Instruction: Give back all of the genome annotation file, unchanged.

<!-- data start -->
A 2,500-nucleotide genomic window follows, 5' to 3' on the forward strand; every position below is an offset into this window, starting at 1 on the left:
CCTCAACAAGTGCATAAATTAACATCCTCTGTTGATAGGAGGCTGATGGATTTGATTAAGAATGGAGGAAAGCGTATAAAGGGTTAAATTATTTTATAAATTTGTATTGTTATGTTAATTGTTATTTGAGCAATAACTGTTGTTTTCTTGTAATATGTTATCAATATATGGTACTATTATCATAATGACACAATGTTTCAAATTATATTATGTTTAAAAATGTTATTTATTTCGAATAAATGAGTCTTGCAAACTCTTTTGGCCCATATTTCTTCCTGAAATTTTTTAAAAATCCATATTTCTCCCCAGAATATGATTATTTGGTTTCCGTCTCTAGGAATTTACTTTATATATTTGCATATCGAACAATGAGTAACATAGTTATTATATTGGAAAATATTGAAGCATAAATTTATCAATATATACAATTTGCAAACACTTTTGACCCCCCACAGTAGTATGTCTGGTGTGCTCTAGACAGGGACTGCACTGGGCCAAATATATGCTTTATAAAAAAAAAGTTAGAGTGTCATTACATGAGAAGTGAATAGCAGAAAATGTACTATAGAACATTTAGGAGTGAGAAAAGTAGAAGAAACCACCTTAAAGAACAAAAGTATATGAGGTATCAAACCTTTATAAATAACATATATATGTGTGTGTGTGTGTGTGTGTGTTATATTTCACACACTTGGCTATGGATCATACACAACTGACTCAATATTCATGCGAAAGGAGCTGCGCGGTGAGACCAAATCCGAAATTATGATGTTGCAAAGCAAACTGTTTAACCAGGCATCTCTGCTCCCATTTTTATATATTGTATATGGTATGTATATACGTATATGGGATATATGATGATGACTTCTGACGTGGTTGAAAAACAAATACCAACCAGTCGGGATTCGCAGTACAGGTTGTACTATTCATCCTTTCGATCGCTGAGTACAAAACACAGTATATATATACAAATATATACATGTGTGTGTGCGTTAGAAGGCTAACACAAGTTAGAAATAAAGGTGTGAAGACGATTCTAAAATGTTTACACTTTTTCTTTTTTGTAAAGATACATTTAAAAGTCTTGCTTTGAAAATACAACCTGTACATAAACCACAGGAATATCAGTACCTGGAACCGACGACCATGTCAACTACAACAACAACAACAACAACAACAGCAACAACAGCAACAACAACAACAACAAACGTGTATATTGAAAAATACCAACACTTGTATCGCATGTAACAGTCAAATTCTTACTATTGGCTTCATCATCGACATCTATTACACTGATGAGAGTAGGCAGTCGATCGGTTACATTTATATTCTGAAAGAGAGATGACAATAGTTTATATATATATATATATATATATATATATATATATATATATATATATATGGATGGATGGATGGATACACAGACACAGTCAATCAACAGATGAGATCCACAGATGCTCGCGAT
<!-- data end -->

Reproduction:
A 2,500-nucleotide genomic window follows, 5' to 3' on the forward strand; every position below is an offset into this window, starting at 1 on the left:
CCTCAACAAGTGCATAAATTAACATCCTCTGTTGATAGGAGGCTGATGGATTTGATTAAGAATGGAGGAAAGCGTATAAAGGGTTAAATTATTTTATAAATTTGTATTGTTATGTTAATTGTTATTTGAGCAATAACTGTTGTTTTCTTGTAATATGTTATCAATATATGGTACTATTATCATAATGACACAATGTTTCAAATTATATTATGTTTAAAAATGTTATTTATTTCGAATAAATGAGTCTTGCAAACTCTTTTGGCCCATATTTCTTCCTGAAATTTTTTAAAAATCCATATTTCTCCCCAGAATATGATTATTTGGTTTCCGTCTCTAGGAATTTACTTTATATATTTGCATATCGAACAATGAGTAACATAGTTATTATATTGGAAAATATTGAAGCATAAATTTATCAATATATACAATTTGCAAACACTTTTGACCCCCCACAGTAGTATGTCTGGTGTGCTCTAGACAGGGACTGCACTGGGCCAAATATATGCTTTATAAAAAAAAAGTTAGAGTGTCATTACATGAGAAGTGAATAGCAGAAAATGTACTATAGAACATTTAGGAGTGAGAAAAGTAGAAGAAACCACCTTAAAGAACAAAAGTATATGAGGTATCAAACCTTTATAAATAACATATATATGTGTGTGTGTGTGTGTGTGTGTTATATTTCACACACTTGGCTATGGATCATACACAACTGACTCAATATTCATGCGAAAGGAGCTGCGCGGTGAGACCAAATCCGAAATTATGATGTTGCAAAGCAAACTGTTTAACCAGGCATCTCTGCTCCCATTTTTATATATTGTATATGGTATGTATATACGTATATGGGATATATGATGATGACTTCTGACGTGGTTGAAAAACAAATACCAACCAGTCGGGATTCGCAGTACAGGTTGTACTATTCATCCTTTCGATCGCTGAGTACAAAACACAGTATATATATACAAATATATACATGTGTGTGTGCGTTAGAAGGCTAACACAAGTTAGAAATAAAGGTGTGAAGACGATTCTAAAATGTTTACACTTTTTCTTTTTTGTAAAGATACATTTAAAAGTCTTGCTTTGAAAATACAACCTGTACATAAACCACAGGAATATCAGTACCTGGAACCGACGACCATGTCAACTACAACAACAACAACAACAACAACAGCAACAACAGCAACAACAACAACAACAAACGTGTATATTGAAAAATACCAACACTTGTATCGCATGTAACAGTCAAATTCTTACTATTGGCTTCATCATCGACATCTATTACACTGATGAGAGTAGGCAGTCGATCGGTTACATTTATATTCTGAAAGAGAGATGACAATAGTTTATATATATATATATATATATATATATATATATATATATATATATATATGGATGGATGGATGGATACACAGACACAGTCAATCAACAGATGAGATCCACAGATGCTCGCGAT